So, further strong hints yesterday from the armed forces minister, James Heappey that the Integrated Review refresh may well favour the Army following his admission that it has suffered from “serial underinvestment” and needs more money.
Suggesting “recapitalisation” as being necessary following decades of underinvestment” will be very much welcomed by the Army but perhaps what I found most interesting was the admission that the Army is running low on ammunition. To that I would add, following nine years of flying combat air missions and strikes over Iraq and Syria firing a range of Paveway 1V and remaining stocks of Enhanced Paveway 11 and 111 bombs together with large numbers of Brimstone missiles, is the Royal Air Force short on complex weapons?
Rather ironically, today (January 31st) marks the 4th anniversary of the of the final RAF Panavia Tornado GR.4 combat mission against ISIL/Daesh over Syria or Northern Iraq. Starting on 10th January 2016 and as part of the Combined Joint Task Force (Operation Shader was the term used for the UK contribution to Operation Inherent Resolve), RAF Tornado GR.4 provided close air support missions and air strikes in support of the SDF (Syrian Democratic Force) operations against ISIL/Daesh strongholds in Northern Iraq and Syria.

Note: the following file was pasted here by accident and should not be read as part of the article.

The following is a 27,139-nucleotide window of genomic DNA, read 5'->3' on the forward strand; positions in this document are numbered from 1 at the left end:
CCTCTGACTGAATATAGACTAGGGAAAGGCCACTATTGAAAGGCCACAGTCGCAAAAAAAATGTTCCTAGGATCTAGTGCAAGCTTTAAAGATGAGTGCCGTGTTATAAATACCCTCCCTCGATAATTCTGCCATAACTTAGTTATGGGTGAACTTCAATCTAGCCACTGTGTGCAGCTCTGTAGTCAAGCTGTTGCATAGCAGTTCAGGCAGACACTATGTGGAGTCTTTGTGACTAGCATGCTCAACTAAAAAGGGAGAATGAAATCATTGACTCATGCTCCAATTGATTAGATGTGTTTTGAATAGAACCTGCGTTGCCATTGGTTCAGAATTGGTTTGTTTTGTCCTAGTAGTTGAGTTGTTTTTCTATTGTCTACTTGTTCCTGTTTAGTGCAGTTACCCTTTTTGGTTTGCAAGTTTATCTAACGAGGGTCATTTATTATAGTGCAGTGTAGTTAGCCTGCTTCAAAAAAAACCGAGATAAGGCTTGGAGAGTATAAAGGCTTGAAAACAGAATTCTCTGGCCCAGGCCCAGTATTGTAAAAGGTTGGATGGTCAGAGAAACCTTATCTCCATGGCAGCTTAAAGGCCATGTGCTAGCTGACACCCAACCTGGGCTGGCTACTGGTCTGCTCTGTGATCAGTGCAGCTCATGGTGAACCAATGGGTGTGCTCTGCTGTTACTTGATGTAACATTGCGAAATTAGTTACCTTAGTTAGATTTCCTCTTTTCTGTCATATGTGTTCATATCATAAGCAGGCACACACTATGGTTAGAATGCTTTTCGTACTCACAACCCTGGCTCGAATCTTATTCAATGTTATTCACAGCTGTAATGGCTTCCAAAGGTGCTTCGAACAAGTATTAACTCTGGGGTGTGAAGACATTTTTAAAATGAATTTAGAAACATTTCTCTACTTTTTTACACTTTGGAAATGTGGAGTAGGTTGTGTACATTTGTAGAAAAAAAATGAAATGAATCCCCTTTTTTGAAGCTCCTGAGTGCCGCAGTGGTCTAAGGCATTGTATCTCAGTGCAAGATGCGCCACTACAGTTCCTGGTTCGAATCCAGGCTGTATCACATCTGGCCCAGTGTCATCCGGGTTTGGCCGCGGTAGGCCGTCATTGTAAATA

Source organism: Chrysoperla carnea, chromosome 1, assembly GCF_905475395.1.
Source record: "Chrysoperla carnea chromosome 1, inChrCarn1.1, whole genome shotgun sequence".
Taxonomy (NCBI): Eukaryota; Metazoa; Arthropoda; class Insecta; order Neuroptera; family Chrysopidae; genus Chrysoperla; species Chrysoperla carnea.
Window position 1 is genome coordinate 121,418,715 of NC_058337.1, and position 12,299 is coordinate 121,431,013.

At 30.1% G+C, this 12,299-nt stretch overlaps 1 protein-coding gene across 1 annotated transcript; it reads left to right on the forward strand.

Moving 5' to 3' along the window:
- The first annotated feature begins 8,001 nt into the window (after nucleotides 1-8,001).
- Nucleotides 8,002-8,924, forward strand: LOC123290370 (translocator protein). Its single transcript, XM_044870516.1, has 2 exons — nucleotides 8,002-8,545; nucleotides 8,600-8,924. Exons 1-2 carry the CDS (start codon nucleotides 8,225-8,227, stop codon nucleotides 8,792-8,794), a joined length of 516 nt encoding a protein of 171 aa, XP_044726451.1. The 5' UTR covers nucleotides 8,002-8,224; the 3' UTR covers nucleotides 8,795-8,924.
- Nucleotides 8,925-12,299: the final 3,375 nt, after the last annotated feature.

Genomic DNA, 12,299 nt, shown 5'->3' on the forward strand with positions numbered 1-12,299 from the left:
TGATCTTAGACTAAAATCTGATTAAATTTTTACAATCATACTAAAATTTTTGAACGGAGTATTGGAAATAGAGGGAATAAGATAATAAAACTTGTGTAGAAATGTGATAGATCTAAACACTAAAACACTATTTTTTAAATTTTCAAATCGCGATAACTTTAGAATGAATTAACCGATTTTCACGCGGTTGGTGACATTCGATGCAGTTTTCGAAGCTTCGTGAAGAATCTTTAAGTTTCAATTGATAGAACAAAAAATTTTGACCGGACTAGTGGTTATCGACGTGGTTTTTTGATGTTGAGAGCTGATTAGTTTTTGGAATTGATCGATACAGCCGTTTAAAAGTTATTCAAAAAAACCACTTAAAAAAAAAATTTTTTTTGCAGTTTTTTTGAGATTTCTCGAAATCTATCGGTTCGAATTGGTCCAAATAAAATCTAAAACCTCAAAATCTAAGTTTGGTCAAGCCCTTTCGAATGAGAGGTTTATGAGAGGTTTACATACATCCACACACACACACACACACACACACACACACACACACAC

The end of Tornado GR.4 operations coincided with a decline in the request for air support by the SDF and the baton of the RAF Op Shader role passed to the Typhoon FGR-4. That role continues but activity is greatly reduced from the peak activities operated by the Tornado GR.4 between 2016 and 2019. Following the final Tornado GR.4 close air support mission fours year ago today the eight aircraft deployed to RAF Akrotiri flew back to RAF Marham joining the remaining nine 1X (B) and 31 Squadron’s before both were stood down in March 2019, the latter ahead of anticipated reforming later this year in order to operate the General Atomics protector RG1 from 2024 and the former as a Tornado unit before moving to RAF Lossiemouth in Moray and being reformed as a Typhoon aggressor and QRA squadron on the 1st April 2019.